In this process he meets Kat, who works at Google. She dresses in the same tee with a ‘Bam’ on it, is an expert at data visualization, wants to be a Project Manager at work, and is thrilled by the idea of Singularity (where technology and humans become one, a point beyond which we cannot even fathom what lies ahead). Enlisting the help of Kat and a childhood friend Neel Shah (who is start up owner that deals with computer generated 3D human bodies, but predominantly breasts), they approach Penumbra with the solution.

Instead of being mad, he is glad that they cracked it to the point of being impressed at their use of modern technology with ease. Penumbra however, disappears the next day. Worried, they form a team (A wizard, a warrior and a rogue) and trace him to New York. They find a symbol similar to the one outside his bookstore at the entrance of the building, which Penumbra tells them is a front for the secret order called the Unbroken Spine. Their objective is to search for the secrets to immortality, clues to which have been left in yet another coded text written by the founder of the order (aptly named as the Founder’s Puzzle).

The symbol for the Unbroken Spine

The symbol for the Unbroken Spine

 

They determine to now solve this puzzle which the Unbroken Spine have failed to do for 500 years in spite of having used some brilliant mathematicians and cryptographers.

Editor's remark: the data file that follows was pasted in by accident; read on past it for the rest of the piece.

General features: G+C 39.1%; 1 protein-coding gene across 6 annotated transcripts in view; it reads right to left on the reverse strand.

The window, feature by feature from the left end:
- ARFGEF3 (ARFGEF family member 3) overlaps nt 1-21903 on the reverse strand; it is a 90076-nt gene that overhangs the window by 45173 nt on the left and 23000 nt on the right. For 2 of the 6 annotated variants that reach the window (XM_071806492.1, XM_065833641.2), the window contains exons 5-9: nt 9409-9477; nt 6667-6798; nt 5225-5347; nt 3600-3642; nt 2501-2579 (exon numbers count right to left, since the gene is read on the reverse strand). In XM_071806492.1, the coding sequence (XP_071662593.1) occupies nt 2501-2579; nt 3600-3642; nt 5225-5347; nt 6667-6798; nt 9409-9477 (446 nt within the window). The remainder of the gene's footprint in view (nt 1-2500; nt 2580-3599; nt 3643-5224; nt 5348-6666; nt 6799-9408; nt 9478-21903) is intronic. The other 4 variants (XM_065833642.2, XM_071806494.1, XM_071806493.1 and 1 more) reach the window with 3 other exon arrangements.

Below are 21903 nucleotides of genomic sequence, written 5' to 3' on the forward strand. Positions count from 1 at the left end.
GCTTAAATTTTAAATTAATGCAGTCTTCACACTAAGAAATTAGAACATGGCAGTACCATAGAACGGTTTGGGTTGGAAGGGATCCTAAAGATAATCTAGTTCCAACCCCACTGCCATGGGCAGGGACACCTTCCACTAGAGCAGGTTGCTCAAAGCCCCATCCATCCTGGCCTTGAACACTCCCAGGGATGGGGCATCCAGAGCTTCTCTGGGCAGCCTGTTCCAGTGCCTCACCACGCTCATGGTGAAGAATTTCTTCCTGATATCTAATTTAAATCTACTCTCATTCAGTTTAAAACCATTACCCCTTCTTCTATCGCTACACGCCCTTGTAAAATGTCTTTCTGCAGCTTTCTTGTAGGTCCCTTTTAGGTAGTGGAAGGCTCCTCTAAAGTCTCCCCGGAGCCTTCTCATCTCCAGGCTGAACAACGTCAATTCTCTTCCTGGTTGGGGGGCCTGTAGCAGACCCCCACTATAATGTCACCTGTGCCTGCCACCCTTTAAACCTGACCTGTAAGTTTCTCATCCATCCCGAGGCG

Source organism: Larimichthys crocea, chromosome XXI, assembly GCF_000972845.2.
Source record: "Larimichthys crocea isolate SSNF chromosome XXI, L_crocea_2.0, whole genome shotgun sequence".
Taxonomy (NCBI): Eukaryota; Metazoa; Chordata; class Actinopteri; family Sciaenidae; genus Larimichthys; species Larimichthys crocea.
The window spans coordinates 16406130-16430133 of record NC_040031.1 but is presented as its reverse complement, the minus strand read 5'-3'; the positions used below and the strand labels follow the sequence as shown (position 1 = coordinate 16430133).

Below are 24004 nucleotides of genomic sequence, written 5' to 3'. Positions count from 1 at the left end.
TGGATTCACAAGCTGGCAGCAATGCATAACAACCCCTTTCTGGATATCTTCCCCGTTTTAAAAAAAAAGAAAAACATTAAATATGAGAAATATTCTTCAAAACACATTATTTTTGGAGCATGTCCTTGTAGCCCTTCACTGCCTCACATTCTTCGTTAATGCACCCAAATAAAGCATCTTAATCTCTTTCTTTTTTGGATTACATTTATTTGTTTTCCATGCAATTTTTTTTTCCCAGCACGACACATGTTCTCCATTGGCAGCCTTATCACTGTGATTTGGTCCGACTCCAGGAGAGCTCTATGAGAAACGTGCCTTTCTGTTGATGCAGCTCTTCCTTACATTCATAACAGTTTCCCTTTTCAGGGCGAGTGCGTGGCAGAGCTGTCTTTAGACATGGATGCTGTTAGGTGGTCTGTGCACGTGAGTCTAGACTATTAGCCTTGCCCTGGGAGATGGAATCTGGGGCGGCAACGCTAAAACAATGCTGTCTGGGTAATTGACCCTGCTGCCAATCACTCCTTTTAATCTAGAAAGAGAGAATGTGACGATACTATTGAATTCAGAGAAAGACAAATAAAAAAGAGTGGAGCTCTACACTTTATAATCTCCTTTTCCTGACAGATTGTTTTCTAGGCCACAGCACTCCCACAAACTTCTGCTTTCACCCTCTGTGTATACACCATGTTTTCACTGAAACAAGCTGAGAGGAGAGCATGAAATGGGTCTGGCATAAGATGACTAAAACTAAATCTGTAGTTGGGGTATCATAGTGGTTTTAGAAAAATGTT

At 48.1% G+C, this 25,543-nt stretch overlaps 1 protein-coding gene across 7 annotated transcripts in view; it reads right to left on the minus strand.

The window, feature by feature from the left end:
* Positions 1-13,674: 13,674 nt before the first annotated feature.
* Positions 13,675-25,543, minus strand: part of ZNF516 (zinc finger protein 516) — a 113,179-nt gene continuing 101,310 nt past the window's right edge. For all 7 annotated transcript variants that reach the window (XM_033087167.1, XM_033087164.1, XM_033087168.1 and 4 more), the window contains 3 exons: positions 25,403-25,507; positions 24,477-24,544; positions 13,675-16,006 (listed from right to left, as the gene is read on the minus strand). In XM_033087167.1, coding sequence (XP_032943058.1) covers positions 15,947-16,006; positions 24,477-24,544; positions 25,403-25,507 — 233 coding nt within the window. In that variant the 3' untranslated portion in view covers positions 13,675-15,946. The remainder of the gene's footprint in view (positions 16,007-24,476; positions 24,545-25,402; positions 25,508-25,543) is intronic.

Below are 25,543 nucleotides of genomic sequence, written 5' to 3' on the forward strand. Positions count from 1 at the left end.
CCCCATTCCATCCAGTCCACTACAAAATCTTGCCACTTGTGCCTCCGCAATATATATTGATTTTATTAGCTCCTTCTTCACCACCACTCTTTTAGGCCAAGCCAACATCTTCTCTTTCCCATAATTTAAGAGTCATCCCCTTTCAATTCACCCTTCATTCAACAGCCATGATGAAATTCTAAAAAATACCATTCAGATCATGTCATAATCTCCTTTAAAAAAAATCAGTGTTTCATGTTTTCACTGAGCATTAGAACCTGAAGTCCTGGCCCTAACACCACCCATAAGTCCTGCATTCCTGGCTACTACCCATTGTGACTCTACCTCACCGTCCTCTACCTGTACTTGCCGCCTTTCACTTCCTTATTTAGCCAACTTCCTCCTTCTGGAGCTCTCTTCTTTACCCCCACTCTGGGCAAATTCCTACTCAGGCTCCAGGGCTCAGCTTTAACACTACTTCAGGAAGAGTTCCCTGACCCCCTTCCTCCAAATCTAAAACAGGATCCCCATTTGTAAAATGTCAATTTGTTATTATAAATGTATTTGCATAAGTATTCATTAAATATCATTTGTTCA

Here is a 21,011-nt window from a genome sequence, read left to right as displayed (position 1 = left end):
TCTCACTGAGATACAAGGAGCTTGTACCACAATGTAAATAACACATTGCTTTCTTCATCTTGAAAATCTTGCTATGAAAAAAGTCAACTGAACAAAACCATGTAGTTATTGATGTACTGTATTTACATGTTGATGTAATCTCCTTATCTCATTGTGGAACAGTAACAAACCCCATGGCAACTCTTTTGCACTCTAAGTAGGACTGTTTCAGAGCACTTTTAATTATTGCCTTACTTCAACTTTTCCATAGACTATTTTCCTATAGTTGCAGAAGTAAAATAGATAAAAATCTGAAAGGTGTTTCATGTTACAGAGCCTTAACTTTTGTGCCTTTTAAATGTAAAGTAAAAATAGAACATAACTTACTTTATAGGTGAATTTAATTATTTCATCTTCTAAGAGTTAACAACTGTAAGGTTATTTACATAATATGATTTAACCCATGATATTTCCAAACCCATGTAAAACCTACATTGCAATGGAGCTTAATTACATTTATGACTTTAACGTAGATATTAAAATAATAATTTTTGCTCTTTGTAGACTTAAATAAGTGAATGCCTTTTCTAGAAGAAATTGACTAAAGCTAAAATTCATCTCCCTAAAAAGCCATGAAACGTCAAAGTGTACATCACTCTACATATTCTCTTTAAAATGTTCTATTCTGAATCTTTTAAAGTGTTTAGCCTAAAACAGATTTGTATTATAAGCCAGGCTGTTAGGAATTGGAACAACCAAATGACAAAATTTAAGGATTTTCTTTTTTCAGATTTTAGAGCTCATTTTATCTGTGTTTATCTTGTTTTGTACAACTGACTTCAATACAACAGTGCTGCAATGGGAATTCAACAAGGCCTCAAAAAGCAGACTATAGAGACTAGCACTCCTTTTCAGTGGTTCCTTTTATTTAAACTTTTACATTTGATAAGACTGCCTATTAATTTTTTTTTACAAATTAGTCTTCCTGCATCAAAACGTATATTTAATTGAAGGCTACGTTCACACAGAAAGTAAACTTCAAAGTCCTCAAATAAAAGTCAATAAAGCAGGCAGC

The book is an easy read. As a narrator, Clay describes his world in detail. His thoughts and observations are interesting. Take his description of his girlfriend Kat:

“…is a Googler. So, she really is a genius. Also, one of her teeth is chipped in a cute way.”

When she wears the same tee shirt when she meets him the next day, he thinks that “(a) she slept in it, (b) she owns several identical t-shirts, or (c) she’s a cartoon character — all of which are appealing alternatives.”

There are more layers to the book than just the decoding of this text. There is an underlying current about the transition from old to new, from traditional methods to new found. This is exemplified in the form of books and e-readers. There is a time when even Penumbra wonders in awe at the Kindle and other e-readers, as to how volumes and shelves of books condense into one hand held device.

I have only two grievances with the book. The primary one, as with most books that I have loved is that the book feels too small. I want more of it, where the story arcs are longer and drawn out. This is something, I wouldn’t hold against the author. He does the story justice in 300 pages. The second grievance is that the adventure feels too easy. It’s not that it has not been described well, or isn’t intriguing and involving; it’s just that when the characters face obstacles, they are able to overcome them with some stroke of luck, or a specific skillset/resource one of their friends has.